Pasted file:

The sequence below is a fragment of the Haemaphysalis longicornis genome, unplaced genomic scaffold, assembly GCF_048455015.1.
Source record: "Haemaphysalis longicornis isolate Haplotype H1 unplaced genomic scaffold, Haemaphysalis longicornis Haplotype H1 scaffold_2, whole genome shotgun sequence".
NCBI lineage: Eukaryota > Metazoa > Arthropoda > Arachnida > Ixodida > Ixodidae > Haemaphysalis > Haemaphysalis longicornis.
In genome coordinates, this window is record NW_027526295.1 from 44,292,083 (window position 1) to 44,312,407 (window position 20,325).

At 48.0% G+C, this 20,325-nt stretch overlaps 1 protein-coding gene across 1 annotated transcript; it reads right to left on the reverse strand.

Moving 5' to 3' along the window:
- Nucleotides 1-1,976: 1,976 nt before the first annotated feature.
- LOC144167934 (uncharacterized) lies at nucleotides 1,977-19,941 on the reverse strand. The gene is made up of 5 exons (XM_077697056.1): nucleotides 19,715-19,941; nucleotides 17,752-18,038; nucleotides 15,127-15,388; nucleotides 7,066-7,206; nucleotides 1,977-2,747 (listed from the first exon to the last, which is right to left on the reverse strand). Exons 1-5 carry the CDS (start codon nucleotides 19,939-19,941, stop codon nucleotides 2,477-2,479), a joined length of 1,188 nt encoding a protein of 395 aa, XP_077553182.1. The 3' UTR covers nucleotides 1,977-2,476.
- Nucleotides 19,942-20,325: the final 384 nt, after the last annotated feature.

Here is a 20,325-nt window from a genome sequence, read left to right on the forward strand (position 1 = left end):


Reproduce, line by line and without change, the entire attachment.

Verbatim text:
The sequence below is a fragment of the Haemaphysalis longicornis genome, unplaced genomic scaffold, assembly GCF_048455015.1.
Source record: "Haemaphysalis longicornis isolate Haplotype H1 unplaced genomic scaffold, Haemaphysalis longicornis Haplotype H1 scaffold_2, whole genome shotgun sequence".
NCBI lineage: Eukaryota > Metazoa > Arthropoda > Arachnida > Ixodida > Ixodidae > Haemaphysalis > Haemaphysalis longicornis.
In genome coordinates, this window is record NW_027526295.1 from 44,292,083 (window position 1) to 44,312,407 (window position 20,325).

At 48.0% G+C, this 20,325-nt stretch overlaps 1 protein-coding gene across 1 annotated transcript; it reads right to left on the reverse strand.

Moving 5' to 3' along the window:
- Nucleotides 1-1,976: 1,976 nt before the first annotated feature.
- LOC144167934 (uncharacterized) lies at nucleotides 1,977-19,941 on the reverse strand. The gene is made up of 5 exons (XM_077697056.1): nucleotides 19,715-19,941; nucleotides 17,752-18,038; nucleotides 15,127-15,388; nucleotides 7,066-7,206; nucleotides 1,977-2,747 (listed from the first exon to the last, which is right to left on the reverse strand). Exons 1-5 carry the CDS (start codon nucleotides 19,939-19,941, stop codon nucleotides 2,477-2,479), a joined length of 1,188 nt encoding a protein of 395 aa, XP_077553182.1. The 3' UTR covers nucleotides 1,977-2,476.
- Nucleotides 19,942-20,325: the final 384 nt, after the last annotated feature.

Here is a 20,325-nt window from a genome sequence, read left to right on the forward strand (position 1 = left end):